The first memorial service for the dead of the Civil War was held at Woodlawn cemetary on the east side of Carbondale, Illinois, on April 29, 1866. Joe Johnston had surrendered on April 29, 1865, in Durham, North Carolina--and that date marked the end of the war for the veterans of the conflict. There are Illinois Confederates buried in that cemetary, but, with no "Daughters of the Confederacy," the graves have not been kept up. I last saw them in 1984, and if you didn't know where to look, you'd never have found them. The ceremony in 1866 was organized by John A. Logan, who had risen to the rank of Major General of United States Volunteers during the war. He had been an important member of the Illinois delegation in the House, and people were apprehensive about his politics in 1861, since it was well know that the majority of men in Southern Illinois would follow his lead. It was generally accepted that he would come down on the side of the Confederacy, and lead thousands of loyal "Little Egypt" followers into the south. To the surprise of most in Illinois, he remained loyal, and organized the 31st Illinois Volunteers, who served with honor and distinction throughout the war. Logan organized the memorial service to honor those Americans from Illinois who had died in the war, without regard to which side they had joined, to help heal the wounds of the war, which were very noticeable in such border regions (the southern point of Southern Illinois is almost as far south and the Virginia-North Carolina border).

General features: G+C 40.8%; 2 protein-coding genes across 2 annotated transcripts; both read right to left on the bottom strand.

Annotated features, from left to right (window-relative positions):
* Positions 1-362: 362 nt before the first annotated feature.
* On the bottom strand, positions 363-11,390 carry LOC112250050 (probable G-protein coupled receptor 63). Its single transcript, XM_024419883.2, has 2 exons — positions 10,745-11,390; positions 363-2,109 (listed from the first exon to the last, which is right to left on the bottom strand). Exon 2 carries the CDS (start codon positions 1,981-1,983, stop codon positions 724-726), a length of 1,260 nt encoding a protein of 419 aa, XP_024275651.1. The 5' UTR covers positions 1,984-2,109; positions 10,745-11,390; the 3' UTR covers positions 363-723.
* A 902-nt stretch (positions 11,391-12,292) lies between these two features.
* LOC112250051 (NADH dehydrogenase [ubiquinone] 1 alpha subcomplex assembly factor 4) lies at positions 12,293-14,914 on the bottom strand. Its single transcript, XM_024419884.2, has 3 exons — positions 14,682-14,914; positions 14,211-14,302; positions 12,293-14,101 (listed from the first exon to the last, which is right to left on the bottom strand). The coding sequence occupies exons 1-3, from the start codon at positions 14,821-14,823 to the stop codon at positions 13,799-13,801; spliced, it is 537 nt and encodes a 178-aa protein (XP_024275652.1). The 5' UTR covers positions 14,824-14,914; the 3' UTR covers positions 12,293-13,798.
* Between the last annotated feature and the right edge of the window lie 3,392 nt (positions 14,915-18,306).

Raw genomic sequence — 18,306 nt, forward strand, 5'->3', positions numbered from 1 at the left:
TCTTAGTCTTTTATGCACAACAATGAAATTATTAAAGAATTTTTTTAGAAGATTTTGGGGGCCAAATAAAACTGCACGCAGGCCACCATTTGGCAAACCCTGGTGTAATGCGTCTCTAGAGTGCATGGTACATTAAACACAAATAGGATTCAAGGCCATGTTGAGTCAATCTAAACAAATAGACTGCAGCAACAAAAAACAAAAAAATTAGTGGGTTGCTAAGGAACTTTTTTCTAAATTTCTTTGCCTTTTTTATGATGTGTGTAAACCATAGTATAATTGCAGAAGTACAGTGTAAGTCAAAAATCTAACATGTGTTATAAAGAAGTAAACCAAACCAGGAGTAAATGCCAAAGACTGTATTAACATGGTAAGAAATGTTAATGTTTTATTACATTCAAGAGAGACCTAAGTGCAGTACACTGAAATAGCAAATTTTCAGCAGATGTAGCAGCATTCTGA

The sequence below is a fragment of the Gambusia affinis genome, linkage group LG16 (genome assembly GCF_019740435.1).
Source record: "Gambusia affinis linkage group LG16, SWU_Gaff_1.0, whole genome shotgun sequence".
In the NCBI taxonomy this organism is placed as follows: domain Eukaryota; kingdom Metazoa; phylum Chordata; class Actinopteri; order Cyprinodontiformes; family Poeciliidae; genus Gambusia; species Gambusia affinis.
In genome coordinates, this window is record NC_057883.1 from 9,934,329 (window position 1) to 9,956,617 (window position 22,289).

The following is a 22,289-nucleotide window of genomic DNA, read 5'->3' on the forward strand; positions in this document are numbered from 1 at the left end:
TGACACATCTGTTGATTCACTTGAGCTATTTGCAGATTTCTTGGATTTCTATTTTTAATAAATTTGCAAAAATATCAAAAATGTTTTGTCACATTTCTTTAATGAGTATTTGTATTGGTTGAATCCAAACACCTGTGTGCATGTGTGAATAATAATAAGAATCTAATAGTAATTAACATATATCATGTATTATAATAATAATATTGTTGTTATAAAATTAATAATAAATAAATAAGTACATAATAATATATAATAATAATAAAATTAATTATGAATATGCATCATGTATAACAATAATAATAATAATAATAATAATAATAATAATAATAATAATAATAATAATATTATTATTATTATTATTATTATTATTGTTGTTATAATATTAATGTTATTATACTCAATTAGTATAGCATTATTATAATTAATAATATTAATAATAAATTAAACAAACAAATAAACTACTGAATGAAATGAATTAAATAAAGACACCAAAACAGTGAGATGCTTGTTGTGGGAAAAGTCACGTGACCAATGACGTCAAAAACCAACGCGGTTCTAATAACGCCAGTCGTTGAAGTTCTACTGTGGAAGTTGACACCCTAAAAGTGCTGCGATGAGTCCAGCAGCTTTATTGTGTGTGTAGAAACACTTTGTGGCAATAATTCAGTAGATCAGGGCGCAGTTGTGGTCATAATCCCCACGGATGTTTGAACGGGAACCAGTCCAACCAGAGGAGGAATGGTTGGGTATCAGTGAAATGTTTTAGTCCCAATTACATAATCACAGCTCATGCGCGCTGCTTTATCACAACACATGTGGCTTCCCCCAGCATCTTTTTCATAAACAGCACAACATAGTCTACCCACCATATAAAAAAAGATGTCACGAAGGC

Later, when Logan was the Commandant of the Grand Army of the Republic (the Civil War version of the American Legion), he presided over the first official Memorial Day in 1888, in Petersburg, Virginia.
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Reply Wed 28 May, 2003 02:06 pm
Thanks for that, Set.

When I was in Harrisburg, PA last month I visited the National Civil War Museum, and at the end they have a marvelous video of the last reunion of Civil War veterans at Gettysburg. FDR spoke at it.

The pictures of those old fellows--white-bearded and cupping their hands to their ears to hear--struck me greatly.

The last surviving warriors of the battle that tore the nation asunder, sitting together over tables eating barbecue and perhaps wishing they could go overseas to fight the Krauts (sorry, Walter Hinteler and others). Of course, the freedom they fought for was a good bit different than that which we claim to start wars for today (and that goes for both Blue and Grey). They each made the appropriate rationalization that what they were fighting for was right, and righteous (read the lyrics to the Battle Hymn of the Republic) and then charged the rampart.

Won't it be grand when we can stop doing that.

'That' being the killing and the maiming and the monuments to the fallen and the reunions and the re-enactments glorifying the process for the children all over again.

Once we succeed in removing the glory surrounding war, we will perhaps be a step down the road toward warring no more.

Memorial Day will acquire fresh resonance on that day.